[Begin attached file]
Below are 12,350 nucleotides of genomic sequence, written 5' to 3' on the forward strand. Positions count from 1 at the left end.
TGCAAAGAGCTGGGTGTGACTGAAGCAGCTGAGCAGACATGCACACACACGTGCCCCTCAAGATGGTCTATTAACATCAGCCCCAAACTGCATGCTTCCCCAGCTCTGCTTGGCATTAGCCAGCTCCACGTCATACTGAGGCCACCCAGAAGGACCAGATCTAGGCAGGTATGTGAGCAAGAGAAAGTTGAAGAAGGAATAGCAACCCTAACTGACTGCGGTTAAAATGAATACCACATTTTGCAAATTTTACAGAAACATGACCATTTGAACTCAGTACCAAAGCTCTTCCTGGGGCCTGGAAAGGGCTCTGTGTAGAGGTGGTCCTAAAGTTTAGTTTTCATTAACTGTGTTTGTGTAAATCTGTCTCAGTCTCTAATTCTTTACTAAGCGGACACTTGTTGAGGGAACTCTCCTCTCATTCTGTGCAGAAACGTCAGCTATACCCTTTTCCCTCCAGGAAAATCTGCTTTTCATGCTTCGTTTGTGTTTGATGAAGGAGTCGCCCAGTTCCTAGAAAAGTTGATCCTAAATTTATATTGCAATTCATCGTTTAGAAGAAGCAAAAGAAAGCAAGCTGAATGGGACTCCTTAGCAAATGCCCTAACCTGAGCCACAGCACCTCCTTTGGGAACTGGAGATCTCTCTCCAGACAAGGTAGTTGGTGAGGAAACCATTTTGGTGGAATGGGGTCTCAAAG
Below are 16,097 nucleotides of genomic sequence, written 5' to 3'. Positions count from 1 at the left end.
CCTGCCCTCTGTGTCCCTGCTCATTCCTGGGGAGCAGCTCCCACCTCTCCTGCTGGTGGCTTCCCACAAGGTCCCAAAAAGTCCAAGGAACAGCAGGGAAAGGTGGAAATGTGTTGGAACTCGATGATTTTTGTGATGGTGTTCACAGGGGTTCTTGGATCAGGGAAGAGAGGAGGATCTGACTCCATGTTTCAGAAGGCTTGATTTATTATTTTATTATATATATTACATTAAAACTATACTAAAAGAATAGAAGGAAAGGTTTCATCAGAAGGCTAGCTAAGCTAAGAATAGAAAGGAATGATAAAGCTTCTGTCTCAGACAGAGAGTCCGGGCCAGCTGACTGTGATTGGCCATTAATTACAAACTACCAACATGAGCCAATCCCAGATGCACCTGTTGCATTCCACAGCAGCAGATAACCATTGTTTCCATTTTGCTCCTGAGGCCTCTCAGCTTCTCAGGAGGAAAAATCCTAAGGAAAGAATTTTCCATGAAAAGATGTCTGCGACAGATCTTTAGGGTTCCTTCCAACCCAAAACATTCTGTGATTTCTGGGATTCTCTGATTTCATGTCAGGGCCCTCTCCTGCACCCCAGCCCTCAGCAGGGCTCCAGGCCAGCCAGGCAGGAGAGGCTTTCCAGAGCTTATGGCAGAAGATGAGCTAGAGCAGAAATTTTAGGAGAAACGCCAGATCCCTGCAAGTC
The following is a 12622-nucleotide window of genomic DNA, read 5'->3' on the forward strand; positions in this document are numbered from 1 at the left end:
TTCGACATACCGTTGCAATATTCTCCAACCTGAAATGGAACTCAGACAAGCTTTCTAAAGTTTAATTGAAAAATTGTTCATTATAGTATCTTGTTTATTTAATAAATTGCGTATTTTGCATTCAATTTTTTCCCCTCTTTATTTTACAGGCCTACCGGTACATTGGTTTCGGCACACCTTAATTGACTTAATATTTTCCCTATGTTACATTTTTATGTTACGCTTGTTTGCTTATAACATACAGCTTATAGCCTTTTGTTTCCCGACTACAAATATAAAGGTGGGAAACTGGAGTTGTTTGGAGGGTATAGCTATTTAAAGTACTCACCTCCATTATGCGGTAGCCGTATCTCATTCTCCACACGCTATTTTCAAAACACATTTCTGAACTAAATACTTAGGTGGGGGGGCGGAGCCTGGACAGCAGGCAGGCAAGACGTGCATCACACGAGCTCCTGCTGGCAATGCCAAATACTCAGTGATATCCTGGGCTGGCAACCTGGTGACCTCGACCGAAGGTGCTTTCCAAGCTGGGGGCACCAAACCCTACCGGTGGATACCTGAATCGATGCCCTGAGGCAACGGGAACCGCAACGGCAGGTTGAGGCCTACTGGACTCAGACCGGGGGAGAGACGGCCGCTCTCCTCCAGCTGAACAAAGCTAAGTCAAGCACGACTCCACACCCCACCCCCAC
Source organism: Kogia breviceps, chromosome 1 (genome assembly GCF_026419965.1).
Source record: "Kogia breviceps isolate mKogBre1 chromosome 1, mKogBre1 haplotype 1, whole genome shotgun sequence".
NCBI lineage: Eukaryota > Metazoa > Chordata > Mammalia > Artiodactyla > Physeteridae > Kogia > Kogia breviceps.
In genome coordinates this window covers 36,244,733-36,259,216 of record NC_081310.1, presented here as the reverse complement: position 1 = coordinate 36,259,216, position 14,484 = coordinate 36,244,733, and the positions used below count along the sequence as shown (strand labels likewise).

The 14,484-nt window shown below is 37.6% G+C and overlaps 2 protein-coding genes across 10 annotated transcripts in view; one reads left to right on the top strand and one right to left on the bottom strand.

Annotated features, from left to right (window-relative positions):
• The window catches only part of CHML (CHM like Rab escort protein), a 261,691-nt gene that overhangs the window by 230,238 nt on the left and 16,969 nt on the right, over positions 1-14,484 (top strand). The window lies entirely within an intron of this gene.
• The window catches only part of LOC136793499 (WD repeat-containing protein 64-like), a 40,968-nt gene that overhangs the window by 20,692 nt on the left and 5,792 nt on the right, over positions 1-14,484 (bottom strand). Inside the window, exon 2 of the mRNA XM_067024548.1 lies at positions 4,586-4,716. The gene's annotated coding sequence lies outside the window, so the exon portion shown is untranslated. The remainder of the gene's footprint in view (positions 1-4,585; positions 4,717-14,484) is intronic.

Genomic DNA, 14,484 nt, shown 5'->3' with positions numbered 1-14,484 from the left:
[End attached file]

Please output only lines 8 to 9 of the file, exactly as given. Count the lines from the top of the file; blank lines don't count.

Source record: "Kogia breviceps isolate mKogBre1 chromosome 1, mKogBre1 haplotype 1, whole genome shotgun sequence".
NCBI lineage: Eukaryota > Metazoa > Chordata > Mammalia > Artiodactyla > Physeteridae > Kogia > Kogia breviceps.